FAQ

1. How Does Night Vision Work
Night vision devices gather existing ambient light (starlight, moonlight or infra-red light) through the front lens. This light, which is made up of photons goes into a photocathode tube that changes the photons to electrons. The electrons are then amplified to a much greater number through an electrical and chemical process. The electrons are then hurled against a phosphorus screen that changes the amplified electrons back into visible light that you see through the eyepiece. The image will now be a clear green-hued amplified re-creation of the scene you were observing.

2. Why is night vision green?
Night Vision is deliberately green in color as shading levels in green are the easiest for the human eye to distinguish. Night Vision used to also be available in red, but scientists later determined that green was easier to see and use.

Can Generation 1 be useful?
Yes, Generation 1 can be useful in most nighttime situations. Newer Generation 1 devices do offer increased performance from there older predecessors. Generation 1 units typically use an S-20 photocathode and electrostatic inversion to achieve gain. They can offer substantial resolution toward the center of the image tube, while the edges may be blurred. Generation 1 devices are usually inexpensive and can be a good start for the night vision enthusiast.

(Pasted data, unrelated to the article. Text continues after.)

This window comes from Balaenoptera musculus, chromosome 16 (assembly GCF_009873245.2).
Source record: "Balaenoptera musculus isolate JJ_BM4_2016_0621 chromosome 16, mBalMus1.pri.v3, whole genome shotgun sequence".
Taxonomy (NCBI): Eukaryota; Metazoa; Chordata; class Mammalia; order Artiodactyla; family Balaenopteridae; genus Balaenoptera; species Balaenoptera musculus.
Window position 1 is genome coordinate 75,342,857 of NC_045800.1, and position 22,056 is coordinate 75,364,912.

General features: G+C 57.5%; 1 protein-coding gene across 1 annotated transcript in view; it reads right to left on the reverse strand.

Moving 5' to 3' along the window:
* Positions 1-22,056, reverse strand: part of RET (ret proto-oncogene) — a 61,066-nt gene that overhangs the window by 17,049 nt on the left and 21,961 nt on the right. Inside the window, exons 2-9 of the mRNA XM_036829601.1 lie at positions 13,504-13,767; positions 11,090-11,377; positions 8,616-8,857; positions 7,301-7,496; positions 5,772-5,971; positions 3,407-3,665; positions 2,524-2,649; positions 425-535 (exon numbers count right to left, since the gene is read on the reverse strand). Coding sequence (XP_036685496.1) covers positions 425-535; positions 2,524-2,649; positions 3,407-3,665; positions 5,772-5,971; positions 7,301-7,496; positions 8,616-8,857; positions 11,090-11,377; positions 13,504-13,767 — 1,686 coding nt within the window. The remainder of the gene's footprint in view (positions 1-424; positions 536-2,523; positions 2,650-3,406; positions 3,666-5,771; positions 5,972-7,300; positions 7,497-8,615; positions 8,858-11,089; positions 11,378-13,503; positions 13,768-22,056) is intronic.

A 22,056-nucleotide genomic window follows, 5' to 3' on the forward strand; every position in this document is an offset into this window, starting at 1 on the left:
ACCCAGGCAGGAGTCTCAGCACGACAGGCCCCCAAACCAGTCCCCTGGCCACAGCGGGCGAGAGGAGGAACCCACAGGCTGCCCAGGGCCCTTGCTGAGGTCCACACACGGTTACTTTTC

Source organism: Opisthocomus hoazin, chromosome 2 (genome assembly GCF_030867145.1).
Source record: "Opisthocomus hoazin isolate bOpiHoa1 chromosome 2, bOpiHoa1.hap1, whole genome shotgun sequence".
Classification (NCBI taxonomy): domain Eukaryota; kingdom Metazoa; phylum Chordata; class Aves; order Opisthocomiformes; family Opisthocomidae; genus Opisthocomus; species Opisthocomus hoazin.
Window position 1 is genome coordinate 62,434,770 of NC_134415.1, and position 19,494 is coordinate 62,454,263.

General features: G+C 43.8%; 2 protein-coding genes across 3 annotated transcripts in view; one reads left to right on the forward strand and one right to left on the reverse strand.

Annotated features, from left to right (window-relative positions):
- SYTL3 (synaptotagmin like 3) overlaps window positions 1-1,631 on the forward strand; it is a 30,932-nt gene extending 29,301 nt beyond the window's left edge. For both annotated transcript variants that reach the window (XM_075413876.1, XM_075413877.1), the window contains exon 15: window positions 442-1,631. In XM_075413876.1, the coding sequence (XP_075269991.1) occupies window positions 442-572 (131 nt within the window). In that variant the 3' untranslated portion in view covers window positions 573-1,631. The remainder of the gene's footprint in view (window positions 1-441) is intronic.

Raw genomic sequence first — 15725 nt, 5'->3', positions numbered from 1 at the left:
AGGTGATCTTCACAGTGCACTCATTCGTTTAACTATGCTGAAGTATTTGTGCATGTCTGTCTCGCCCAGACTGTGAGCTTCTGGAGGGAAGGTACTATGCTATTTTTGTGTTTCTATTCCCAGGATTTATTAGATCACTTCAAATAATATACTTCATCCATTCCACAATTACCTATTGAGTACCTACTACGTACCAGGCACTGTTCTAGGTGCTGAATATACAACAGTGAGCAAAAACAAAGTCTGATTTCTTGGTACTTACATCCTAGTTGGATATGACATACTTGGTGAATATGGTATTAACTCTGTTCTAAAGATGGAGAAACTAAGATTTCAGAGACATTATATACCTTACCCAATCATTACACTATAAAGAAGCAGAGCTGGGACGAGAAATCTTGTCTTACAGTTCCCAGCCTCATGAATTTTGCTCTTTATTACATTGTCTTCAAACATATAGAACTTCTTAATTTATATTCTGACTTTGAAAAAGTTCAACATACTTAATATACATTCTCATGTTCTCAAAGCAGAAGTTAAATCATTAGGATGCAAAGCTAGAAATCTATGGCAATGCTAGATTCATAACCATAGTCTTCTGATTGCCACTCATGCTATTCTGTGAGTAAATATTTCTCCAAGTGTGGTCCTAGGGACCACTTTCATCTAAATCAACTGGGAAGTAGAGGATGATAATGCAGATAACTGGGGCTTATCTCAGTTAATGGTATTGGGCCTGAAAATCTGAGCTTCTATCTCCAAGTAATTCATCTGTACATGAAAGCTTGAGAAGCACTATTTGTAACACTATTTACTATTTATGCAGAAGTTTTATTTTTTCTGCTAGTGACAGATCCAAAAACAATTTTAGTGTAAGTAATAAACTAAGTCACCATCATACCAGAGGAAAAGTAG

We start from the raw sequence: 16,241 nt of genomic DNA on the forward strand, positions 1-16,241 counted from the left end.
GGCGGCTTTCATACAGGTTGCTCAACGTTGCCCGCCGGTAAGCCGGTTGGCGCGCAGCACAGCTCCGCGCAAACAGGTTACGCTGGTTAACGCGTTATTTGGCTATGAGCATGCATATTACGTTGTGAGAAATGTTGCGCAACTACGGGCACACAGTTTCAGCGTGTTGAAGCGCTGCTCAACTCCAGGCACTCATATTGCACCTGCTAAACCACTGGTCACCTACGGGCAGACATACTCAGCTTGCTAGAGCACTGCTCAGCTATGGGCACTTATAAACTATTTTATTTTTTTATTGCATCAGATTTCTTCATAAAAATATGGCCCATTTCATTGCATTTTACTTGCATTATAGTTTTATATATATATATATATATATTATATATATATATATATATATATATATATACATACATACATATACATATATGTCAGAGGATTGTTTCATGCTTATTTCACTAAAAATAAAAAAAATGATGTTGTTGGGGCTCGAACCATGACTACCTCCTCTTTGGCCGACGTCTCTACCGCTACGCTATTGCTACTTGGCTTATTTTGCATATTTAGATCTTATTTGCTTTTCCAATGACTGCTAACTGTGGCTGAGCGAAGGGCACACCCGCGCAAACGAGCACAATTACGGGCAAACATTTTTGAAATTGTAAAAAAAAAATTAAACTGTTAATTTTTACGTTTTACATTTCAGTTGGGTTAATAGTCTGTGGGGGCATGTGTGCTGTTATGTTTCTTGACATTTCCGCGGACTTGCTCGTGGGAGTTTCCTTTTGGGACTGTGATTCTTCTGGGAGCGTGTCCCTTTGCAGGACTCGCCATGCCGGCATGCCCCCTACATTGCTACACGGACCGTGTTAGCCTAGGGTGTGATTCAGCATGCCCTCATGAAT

4. What is the effective viewing range of a Night Vision Device?
It varies anywhere from 20 to 800 m. The viewing distance depends on the area, conditions and a size of your target. Overcast conditions, fog, rain and snow will significantly reduce the effective viewing range. On the other hand your viewing range will increase dramatically under clear skies and/or full moon. Light reflective surfaces such as snow or sand will also increase the effective viewing range of your night vision device. Infrared illuminator (IR) may help, especially in enclosed environments.

5. Can I use night vision in complete darkness?
Though it is true that night vision devices require little light, it is possible to use them in complete darkness with help of an IR Illuminator. Since most of the time you encounter complete darkness in enclosed environments, high magnification power is not a necessity, you'd rather be able to see at a very close range. In this case the most effective viewing device are goggles. Most goggles have magnification power of 1, built-in IR Illuminator, close focus and a viewing range of a few hundred feet.